Sunday, September 12, 2010

Pulp of the Week - Doc Savage #16

The King Maker - June 1934

This Doc Savage adventure was written by Harold A. Davis. It was the first not written by Lester Dent (though it is widely accepted that Dent edited it) and finds Doc and his men traveling to the Eastern European Kingdom of Calbia, where a coup is in the making. The Calbian Ambassador to the US is murdered in New York and Doc rescues the Princess Gusta LeGalbin.

He is quite taken with her. "Ordinarily, feminine beauty left the bronze man untouched, for he had schooled his tastes so carefully that they did not run in that direction. But now he stared, and his strong lips, parting a little from amazement, showed even white teeth."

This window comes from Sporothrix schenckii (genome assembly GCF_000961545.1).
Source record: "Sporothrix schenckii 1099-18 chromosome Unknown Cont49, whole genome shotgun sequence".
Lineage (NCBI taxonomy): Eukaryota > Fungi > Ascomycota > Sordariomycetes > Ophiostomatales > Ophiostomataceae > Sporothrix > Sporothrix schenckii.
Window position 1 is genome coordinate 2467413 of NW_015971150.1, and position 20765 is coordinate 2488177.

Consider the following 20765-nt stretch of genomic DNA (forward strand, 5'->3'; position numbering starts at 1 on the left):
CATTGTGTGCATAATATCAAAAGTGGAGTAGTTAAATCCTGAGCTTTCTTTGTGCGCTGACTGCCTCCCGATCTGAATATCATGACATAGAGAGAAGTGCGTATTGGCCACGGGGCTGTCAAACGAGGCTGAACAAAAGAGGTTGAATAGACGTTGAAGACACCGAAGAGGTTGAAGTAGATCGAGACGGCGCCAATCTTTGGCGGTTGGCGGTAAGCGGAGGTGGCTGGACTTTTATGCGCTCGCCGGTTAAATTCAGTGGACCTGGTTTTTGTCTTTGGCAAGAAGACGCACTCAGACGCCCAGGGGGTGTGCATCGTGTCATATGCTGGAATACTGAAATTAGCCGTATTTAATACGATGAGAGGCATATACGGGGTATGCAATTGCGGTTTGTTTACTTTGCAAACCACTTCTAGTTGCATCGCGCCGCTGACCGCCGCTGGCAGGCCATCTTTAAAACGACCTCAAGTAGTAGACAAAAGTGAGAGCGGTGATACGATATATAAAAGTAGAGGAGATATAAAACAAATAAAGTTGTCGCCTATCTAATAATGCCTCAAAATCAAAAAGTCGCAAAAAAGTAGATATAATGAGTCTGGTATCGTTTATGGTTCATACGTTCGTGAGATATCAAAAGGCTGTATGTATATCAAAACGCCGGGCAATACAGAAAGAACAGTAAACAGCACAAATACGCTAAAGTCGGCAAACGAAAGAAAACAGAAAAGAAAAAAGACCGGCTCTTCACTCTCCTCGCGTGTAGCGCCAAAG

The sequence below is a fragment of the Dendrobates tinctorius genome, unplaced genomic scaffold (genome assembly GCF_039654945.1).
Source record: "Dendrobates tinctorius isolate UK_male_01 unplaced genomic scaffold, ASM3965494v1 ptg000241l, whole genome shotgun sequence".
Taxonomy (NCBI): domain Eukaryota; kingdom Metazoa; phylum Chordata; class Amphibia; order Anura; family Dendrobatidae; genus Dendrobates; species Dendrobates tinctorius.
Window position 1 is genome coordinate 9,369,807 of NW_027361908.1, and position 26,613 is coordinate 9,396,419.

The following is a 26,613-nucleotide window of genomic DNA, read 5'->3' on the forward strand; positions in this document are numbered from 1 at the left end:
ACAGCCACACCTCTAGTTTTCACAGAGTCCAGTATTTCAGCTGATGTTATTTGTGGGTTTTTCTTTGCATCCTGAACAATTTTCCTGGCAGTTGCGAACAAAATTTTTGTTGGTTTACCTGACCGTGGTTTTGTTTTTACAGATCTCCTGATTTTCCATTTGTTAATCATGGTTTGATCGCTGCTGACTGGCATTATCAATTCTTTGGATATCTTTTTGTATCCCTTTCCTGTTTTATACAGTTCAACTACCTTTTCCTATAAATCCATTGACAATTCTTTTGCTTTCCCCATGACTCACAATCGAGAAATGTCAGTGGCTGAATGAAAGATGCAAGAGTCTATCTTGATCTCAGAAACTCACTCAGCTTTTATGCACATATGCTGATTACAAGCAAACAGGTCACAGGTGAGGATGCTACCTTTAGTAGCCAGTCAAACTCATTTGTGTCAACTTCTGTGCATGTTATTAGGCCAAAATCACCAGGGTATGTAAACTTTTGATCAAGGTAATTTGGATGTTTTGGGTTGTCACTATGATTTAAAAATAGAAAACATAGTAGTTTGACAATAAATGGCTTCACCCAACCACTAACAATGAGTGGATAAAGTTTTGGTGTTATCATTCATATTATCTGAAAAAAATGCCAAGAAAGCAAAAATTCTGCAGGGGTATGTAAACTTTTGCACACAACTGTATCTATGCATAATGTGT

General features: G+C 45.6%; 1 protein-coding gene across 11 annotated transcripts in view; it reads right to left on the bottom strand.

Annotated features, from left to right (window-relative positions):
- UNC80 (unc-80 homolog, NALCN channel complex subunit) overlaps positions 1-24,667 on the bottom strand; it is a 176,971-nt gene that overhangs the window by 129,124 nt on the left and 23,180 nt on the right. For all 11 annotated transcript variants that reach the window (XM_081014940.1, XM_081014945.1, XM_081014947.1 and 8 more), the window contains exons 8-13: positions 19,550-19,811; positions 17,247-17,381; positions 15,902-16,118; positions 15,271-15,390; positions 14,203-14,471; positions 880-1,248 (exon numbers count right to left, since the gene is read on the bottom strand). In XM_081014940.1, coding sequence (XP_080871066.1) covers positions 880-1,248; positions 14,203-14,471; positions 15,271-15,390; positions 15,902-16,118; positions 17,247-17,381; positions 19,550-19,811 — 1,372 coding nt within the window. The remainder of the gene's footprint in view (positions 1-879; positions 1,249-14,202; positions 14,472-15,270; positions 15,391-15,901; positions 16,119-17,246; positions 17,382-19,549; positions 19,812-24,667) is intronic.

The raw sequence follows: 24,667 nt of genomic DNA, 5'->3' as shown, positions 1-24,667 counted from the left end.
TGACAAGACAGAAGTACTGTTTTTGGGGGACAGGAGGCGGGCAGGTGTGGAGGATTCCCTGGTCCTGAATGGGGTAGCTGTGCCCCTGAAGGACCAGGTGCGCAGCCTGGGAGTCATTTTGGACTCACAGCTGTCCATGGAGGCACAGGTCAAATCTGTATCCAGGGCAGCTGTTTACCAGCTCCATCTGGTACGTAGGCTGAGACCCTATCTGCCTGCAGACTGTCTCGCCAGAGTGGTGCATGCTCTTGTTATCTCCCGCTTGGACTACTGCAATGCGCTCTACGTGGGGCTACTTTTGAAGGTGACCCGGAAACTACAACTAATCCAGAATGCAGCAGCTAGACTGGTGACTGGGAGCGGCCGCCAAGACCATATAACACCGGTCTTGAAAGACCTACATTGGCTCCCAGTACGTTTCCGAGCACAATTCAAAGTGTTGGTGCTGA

When she is free, he offers her his arm and she drugs him. He is taken to Calbia by the resistance and is offered the chance to be King. Doc, of course declines.

Some interesting phrases used are "twittering" and "political prisoners."

For me, the highlight of the book is Renny getting to play the part of a boisterous American pilot named Champ Dugan. Renny plays it with gusto and gets some great scenes.

The book was good, not great, but the Renny scenes and the interplay between the Princess and Doc are very good.

I give The King Maker a 7.5 out of 10. The pulp cover is by Walter Baumhofer and the Bantam cover is by Fred Pfeiffer. The King Maker features two of my favorite Doc Savage paintings - both the original pulp cover and the Bantam cover for this book are terrific.

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